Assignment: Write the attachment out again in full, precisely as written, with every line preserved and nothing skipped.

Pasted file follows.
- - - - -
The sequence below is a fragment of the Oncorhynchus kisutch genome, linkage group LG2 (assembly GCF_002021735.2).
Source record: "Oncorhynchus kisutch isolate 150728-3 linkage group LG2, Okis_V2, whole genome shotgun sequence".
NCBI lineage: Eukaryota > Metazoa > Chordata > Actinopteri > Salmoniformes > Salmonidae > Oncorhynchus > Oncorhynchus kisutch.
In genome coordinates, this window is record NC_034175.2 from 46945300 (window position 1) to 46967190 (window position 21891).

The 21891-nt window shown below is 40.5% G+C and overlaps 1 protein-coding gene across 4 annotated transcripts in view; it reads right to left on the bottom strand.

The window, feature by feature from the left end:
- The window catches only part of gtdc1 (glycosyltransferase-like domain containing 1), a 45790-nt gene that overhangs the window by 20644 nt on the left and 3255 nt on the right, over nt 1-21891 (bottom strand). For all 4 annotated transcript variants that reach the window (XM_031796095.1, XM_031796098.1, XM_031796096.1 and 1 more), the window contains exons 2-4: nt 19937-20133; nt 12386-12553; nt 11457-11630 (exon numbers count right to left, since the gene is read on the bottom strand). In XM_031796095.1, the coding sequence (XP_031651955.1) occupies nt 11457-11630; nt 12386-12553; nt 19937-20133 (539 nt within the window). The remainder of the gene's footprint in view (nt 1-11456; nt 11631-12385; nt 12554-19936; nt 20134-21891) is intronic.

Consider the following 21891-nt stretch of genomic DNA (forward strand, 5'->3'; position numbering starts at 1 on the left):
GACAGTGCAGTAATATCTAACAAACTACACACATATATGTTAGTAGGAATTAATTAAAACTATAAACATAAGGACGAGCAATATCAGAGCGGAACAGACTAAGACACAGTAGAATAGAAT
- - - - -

The sequence below is a fragment of the Oncorhynchus kisutch genome, linkage group LG2 (assembly GCF_002021735.2).
Source record: "Oncorhynchus kisutch isolate 150728-3 linkage group LG2, Okis_V2, whole genome shotgun sequence".
NCBI lineage: Eukaryota > Metazoa > Chordata > Actinopteri > Salmoniformes > Salmonidae > Oncorhynchus > Oncorhynchus kisutch.
In genome coordinates, this window is record NC_034175.2 from 46945300 (window position 1) to 46967190 (window position 21891).

The 21891-nt window shown below is 40.5% G+C and overlaps 1 protein-coding gene across 4 annotated transcripts in view; it reads right to left on the bottom strand.

The window, feature by feature from the left end:
- The window catches only part of gtdc1 (glycosyltransferase-like domain containing 1), a 45790-nt gene that overhangs the window by 20644 nt on the left and 3255 nt on the right, over nt 1-21891 (bottom strand). For all 4 annotated transcript variants that reach the window (XM_031796095.1, XM_031796098.1, XM_031796096.1 and 1 more), the window contains exons 2-4: nt 19937-20133; nt 12386-12553; nt 11457-11630 (exon numbers count right to left, since the gene is read on the bottom strand). In XM_031796095.1, the coding sequence (XP_031651955.1) occupies nt 11457-11630; nt 12386-12553; nt 19937-20133 (539 nt within the window). The remainder of the gene's footprint in view (nt 1-11456; nt 11631-12385; nt 12554-19936; nt 20134-21891) is intronic.

Consider the following 21891-nt stretch of genomic DNA (forward strand, 5'->3'; position numbering starts at 1 on the left):
GACAGTGCAGTAATATCTAACAAACTACACACATATATGTTAGTAGGAATTAATTAAAACTATAAACATAAGGACGAGCAATATCAGAGCGGAACAGACTAAGACACAGTAGAATAGAAT